Predictive vs. Prescriptive Analytics: The Key Differences
Predictive analytics serve different purposes in the decision-making process, but this type of data ultimately answers the question: what will happen in the organization?
Prescriptive analytics aims to move beyond explanations and predictions to answer the “what’s next?” with the aim of recommending the best course of action in the future. This helps to drive data-driven decision-making used to make decisions based on data.
The two concepts are often used confused, so let’s look at a breakdown of the primary differences between Predictive and Prescriptive analytics:
What is the difference in objective for predictive vs. prescriptive analytics?
For predictive analytics, the primary objective is to forecast future events based on historical data. It answers the question, “What is likely to happen?”
For prescriptive analytics, the primary objective is to recommend specific actions that should be taken to achieve a desired outcome or mitigate future risks. It answers the question, “What should we do about it?”
What is the difference in the nature of analysis of predictive vs. prescriptive analytics?
Predictive analytics uses statistical models and forecasting techniques to understand future behavior.
Conversely, prescriptive analytics uses optimization and simulation algorithms to advise on possible outcomes.
How complex is predictive vs. prescriptive analytics?
Predictive analytics involves complex statistical techniques, though it is generally considered less complex than prescriptive analytics because it focuses on predicting a single outcome.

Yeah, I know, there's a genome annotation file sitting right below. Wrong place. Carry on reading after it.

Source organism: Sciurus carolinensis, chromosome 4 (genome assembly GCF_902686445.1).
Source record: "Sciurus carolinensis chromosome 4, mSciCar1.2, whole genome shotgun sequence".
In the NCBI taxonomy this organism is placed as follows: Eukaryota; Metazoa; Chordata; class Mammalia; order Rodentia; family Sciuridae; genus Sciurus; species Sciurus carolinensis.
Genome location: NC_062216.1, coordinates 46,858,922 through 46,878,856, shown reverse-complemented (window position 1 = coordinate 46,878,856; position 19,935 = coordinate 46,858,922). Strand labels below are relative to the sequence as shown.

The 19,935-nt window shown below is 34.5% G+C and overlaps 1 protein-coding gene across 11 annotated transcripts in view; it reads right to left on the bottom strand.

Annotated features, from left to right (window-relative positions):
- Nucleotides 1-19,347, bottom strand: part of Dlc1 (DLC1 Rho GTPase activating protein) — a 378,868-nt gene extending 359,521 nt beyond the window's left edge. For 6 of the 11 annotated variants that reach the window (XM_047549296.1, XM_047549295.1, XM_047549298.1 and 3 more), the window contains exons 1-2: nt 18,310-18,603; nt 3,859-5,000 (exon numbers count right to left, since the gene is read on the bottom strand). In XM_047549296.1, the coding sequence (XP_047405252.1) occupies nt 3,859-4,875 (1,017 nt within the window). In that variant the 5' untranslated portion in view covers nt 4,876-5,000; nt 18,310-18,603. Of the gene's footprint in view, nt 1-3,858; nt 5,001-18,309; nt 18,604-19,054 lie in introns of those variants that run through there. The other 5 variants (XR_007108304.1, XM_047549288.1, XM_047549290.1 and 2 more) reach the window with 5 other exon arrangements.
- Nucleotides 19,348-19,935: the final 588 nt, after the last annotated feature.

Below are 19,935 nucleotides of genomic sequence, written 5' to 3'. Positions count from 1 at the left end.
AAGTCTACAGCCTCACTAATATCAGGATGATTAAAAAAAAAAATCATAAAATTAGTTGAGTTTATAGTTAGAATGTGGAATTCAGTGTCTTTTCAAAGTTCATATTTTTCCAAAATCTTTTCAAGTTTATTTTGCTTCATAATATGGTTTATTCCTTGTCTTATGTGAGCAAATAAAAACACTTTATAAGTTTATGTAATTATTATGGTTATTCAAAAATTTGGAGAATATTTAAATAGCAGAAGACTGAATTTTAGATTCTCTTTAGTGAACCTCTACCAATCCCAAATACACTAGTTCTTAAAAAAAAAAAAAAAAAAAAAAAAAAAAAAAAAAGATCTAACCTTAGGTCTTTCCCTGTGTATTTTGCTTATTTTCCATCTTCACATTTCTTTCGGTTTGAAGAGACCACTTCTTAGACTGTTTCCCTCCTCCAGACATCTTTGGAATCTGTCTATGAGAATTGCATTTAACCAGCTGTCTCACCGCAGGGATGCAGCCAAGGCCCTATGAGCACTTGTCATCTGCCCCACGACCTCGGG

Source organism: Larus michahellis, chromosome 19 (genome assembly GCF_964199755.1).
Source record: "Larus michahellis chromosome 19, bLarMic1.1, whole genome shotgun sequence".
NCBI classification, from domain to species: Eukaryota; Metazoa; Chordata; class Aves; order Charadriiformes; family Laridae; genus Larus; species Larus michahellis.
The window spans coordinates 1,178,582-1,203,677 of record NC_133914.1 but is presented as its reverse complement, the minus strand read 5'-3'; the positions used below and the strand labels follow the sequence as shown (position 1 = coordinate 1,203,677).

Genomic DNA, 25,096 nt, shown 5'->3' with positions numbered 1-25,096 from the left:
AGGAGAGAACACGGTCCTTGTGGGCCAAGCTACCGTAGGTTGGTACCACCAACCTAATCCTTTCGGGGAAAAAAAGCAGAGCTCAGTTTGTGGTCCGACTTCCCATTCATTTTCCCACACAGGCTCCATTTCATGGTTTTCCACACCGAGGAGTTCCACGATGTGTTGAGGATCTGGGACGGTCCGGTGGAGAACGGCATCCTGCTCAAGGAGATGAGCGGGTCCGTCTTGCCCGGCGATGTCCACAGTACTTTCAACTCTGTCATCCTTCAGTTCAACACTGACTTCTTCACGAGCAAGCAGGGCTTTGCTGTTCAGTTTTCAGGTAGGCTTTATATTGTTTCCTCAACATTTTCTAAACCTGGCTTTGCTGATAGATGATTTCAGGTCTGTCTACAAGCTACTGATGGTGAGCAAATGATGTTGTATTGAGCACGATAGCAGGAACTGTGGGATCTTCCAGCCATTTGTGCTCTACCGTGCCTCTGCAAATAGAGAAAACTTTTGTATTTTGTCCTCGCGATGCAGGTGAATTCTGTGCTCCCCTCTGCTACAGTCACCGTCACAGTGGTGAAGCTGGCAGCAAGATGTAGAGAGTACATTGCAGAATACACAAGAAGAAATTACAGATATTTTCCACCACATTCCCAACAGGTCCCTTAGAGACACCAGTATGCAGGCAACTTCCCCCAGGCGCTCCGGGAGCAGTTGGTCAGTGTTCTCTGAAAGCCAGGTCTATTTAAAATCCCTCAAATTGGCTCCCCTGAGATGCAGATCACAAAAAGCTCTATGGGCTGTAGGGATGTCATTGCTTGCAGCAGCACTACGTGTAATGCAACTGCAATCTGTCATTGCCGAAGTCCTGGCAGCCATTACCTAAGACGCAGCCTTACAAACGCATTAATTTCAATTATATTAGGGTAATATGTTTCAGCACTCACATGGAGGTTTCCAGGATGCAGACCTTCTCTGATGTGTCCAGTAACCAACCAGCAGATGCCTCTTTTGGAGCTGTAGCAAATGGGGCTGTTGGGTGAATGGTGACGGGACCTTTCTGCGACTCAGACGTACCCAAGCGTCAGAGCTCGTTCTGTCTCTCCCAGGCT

Prescriptive analytics is often more complex because it deals with multiple scenarios and recommends actions based on the interplay of several variables.
What are the data sources used for predictive vs. prescriptive analytics?
Predictive analytics primarily relies on historical data and current data to make future predictions.
Prescriptive analytics uses historical data, current data, and action possibilities to recommend optimal decisions.
What is the difference in output between predictive and prescriptive analytics?
Predictive analytics provides estimates about the likelihood of a future outcome. Such as Part Import SIM with Inventory MAX values to drive a predicted demand order.
Prescriptive analytics recommends specific actions, outlining the implications of each action.
What are some usage examples of predictive vs. prescriptive analytics?
Predictive analytics can be used to forecast stock prices, predict equipment failures, and estimate future demand for a product.
Prescriptive analytics recommends the best route for delivery trucks based on traffic predictions, advises on the optimal price for a product to maximize profit, and suggests patient treatments in healthcare based on likely disease progression.
How do predictive and prescriptive analytics help with decision-making?
Predictive analytics offers insights to guide decision-making but doesn’t provide explicit recommendations.
Meanwhile, prescriptive analytics provide clear recommendations to help stakeholders make informed decisions.
In summary, while predictive analytics forecasts future outcomes, prescriptive analytics provides actionable recommendations on handling or capitalizing on those predicted outcomes. Both types of analytics can be invaluable for businesses and organizations, but their application depends on the specific needs and objectives of the decision-makers.